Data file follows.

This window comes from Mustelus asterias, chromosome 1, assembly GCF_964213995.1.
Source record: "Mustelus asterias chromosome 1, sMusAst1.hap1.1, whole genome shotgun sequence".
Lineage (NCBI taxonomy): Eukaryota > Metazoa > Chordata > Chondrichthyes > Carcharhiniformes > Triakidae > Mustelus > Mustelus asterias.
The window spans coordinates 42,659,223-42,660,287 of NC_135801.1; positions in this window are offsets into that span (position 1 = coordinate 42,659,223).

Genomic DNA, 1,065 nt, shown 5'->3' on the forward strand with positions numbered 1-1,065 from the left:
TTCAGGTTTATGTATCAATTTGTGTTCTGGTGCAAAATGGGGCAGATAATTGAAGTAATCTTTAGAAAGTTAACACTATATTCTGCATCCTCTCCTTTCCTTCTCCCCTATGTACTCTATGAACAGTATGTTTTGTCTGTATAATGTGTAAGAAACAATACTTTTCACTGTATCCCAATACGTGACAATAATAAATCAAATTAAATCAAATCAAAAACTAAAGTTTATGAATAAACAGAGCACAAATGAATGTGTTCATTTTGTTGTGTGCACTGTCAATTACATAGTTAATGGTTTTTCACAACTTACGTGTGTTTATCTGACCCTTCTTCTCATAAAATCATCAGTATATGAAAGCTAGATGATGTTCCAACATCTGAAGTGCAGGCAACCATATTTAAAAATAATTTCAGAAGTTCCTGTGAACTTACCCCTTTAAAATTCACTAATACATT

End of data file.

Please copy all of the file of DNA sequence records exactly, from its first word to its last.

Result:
This window comes from Mustelus asterias, chromosome 1, assembly GCF_964213995.1.
Source record: "Mustelus asterias chromosome 1, sMusAst1.hap1.1, whole genome shotgun sequence".
Lineage (NCBI taxonomy): Eukaryota > Metazoa > Chordata > Chondrichthyes > Carcharhiniformes > Triakidae > Mustelus > Mustelus asterias.
The window spans coordinates 42,659,223-42,660,287 of NC_135801.1; positions in this window are offsets into that span (position 1 = coordinate 42,659,223).

Genomic DNA, 1,065 nt, shown 5'->3' on the forward strand with positions numbered 1-1,065 from the left:
TTCAGGTTTATGTATCAATTTGTGTTCTGGTGCAAAATGGGGCAGATAATTGAAGTAATCTTTAGAAAGTTAACACTATATTCTGCATCCTCTCCTTTCCTTCTCCCCTATGTACTCTATGAACAGTATGTTTTGTCTGTATAATGTGTAAGAAACAATACTTTTCACTGTATCCCAATACGTGACAATAATAAATCAAATTAAATCAAATCAAAAACTAAAGTTTATGAATAAACAGAGCACAAATGAATGTGTTCATTTTGTTGTGTGCACTGTCAATTACATAGTTAATGGTTTTTCACAACTTACGTGTGTTTATCTGACCCTTCTTCTCATAAAATCATCAGTATATGAAAGCTAGATGATGTTCCAACATCTGAAGTGCAGGCAACCATATTTAAAAATAATTTCAGAAGTTCCTGTGAACTTACCCCTTTAAAATTCACTAATACATT